The investigations were expected to wrap up by the end of December, and the Navy has not commented on why they are still ongoing more than seven months after the fire.
Despite the ongoing investigations, the Navy in August decided to remove the aft mast, which was unstable after the significant damage it sustained in the fire. To do the work, the Navy used one of its own cranes and contracted for another with Smit Americas.
The Navy “modified an existing LHD-6 salvage/firefighting delivery order to SMIT AMERICAS to cut, rig, remove and dispose of the aft mast. The delivery order was issued as part of NAVSEA’s existing Emergency Salvage Services contract for the West Coast,” a Navy spokesman told USNI News at the time.
General Dynamics NASSCO, which was doing maintenance on the ship at the time of the fire, was also awarded a $10-million contract for fire-related cleanup efforts on the ship.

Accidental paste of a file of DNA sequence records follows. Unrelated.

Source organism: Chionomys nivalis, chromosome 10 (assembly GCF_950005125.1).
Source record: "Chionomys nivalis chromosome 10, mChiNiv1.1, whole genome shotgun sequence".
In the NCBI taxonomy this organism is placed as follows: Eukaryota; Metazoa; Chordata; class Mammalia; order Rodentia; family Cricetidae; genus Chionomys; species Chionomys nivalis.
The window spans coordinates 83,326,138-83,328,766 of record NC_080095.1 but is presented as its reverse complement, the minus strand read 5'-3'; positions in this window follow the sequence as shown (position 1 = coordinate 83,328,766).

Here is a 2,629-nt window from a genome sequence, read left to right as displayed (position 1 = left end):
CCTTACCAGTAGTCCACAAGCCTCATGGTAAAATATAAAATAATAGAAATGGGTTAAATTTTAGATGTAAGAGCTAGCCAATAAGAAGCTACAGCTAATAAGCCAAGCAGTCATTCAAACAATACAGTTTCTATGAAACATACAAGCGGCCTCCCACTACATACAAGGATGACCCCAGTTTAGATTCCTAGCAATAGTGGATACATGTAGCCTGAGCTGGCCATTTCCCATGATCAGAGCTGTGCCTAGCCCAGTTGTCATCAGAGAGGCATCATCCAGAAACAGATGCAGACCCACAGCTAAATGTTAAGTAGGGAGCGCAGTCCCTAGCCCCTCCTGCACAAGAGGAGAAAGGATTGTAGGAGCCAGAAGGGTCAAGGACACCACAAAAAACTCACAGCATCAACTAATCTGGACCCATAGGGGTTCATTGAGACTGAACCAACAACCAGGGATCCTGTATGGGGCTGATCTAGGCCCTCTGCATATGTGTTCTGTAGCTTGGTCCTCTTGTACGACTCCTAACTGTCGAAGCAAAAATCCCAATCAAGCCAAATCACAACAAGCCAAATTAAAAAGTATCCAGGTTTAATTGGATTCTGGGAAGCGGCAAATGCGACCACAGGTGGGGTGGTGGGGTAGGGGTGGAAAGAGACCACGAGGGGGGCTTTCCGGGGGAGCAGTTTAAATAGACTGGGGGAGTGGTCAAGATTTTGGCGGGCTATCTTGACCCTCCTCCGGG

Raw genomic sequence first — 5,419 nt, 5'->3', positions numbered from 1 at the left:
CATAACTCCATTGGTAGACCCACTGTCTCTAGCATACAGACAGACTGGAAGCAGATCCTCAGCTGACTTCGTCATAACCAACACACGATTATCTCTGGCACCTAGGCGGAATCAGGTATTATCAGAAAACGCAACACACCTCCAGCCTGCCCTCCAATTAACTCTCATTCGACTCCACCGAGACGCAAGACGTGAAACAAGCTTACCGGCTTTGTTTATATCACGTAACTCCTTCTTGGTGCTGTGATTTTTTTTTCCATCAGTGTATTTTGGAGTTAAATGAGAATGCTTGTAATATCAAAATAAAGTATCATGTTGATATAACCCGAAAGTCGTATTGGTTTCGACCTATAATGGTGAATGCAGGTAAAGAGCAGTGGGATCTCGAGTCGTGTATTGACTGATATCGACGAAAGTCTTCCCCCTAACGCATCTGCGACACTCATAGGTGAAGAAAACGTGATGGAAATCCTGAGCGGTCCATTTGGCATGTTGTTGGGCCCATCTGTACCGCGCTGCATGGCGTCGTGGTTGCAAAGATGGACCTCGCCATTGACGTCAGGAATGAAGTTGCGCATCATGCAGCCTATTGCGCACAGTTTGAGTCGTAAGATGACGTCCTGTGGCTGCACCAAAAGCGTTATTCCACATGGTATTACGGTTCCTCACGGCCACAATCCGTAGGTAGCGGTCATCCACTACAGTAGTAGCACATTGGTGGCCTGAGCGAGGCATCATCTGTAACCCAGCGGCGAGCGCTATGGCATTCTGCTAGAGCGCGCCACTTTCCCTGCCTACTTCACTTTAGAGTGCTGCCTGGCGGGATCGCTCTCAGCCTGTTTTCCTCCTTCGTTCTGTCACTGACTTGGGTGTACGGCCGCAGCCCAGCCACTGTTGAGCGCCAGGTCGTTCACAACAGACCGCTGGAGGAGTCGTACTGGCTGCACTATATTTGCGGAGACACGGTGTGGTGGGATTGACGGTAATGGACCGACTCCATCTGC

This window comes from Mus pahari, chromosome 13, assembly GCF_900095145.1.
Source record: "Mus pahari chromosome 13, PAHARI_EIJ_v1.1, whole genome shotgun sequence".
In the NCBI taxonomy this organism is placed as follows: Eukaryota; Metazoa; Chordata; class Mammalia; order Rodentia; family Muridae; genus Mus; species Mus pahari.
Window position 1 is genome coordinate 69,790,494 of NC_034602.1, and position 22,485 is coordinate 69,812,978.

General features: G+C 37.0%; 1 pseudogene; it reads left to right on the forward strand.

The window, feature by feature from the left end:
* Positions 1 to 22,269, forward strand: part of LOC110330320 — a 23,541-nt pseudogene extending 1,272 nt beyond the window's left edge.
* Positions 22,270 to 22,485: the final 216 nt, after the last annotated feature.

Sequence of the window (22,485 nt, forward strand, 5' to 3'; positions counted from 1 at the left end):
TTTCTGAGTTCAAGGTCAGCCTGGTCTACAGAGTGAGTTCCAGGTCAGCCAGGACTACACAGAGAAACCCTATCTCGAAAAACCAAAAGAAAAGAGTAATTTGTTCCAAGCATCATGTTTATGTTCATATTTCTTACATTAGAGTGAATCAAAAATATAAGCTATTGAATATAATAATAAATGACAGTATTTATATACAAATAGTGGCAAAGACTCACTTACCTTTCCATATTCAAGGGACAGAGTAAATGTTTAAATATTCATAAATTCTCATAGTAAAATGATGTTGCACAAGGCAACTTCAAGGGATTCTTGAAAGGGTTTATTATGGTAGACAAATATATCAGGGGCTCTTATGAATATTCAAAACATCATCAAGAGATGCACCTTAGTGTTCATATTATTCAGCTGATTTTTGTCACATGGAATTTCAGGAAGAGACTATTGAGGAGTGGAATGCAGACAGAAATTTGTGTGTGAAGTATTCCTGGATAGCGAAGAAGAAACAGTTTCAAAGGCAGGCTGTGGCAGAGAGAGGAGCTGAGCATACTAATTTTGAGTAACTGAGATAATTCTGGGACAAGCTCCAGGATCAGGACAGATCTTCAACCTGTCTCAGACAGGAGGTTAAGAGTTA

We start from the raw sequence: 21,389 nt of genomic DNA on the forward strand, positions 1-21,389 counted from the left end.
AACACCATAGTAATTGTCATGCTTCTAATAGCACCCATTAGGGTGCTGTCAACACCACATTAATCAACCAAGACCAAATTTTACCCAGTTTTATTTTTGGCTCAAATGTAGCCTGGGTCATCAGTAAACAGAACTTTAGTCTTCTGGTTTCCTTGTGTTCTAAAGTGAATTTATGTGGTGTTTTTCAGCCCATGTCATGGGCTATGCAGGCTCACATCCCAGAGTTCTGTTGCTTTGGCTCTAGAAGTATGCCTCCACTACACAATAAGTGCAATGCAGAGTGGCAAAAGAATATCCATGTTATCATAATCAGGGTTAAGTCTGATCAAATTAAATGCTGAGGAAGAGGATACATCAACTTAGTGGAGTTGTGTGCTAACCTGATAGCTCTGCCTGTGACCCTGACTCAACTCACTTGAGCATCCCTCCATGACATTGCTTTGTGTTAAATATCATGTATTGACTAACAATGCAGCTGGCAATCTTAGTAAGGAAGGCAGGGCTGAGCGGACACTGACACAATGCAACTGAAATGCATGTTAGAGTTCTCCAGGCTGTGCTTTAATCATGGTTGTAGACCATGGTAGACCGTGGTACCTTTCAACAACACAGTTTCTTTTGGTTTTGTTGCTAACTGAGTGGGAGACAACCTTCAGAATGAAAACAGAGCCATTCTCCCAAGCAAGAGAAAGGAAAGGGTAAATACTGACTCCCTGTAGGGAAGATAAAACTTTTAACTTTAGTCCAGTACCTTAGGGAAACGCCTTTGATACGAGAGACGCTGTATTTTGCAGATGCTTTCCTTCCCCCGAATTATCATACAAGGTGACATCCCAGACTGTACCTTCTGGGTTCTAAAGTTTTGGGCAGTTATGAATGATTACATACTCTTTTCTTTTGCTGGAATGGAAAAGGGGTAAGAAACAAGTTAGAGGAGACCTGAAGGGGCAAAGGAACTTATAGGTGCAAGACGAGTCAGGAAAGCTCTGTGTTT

In September, the crew started pulling off gear from the ship, partly to help with the damage assessment and partly to identify systems that could be salvaged and reused on other ships in the fleet.
“We knew that – whether we were going to repair, or upgrade to a different configuration, or decommission – that we needed that gear off the ship,” Ver Hage told USNI News in the November call.
“So that allowed us to move out with confidence on getting the most sensitive equipment off the ship. And now that we have a decommissioning decision, we’re going to get after some equipment that might be a little heavier, maybe down in the engineering spaces or electrical components or things that we would have left in place if it was going to be reused, if the ship was going to be brought back to life.”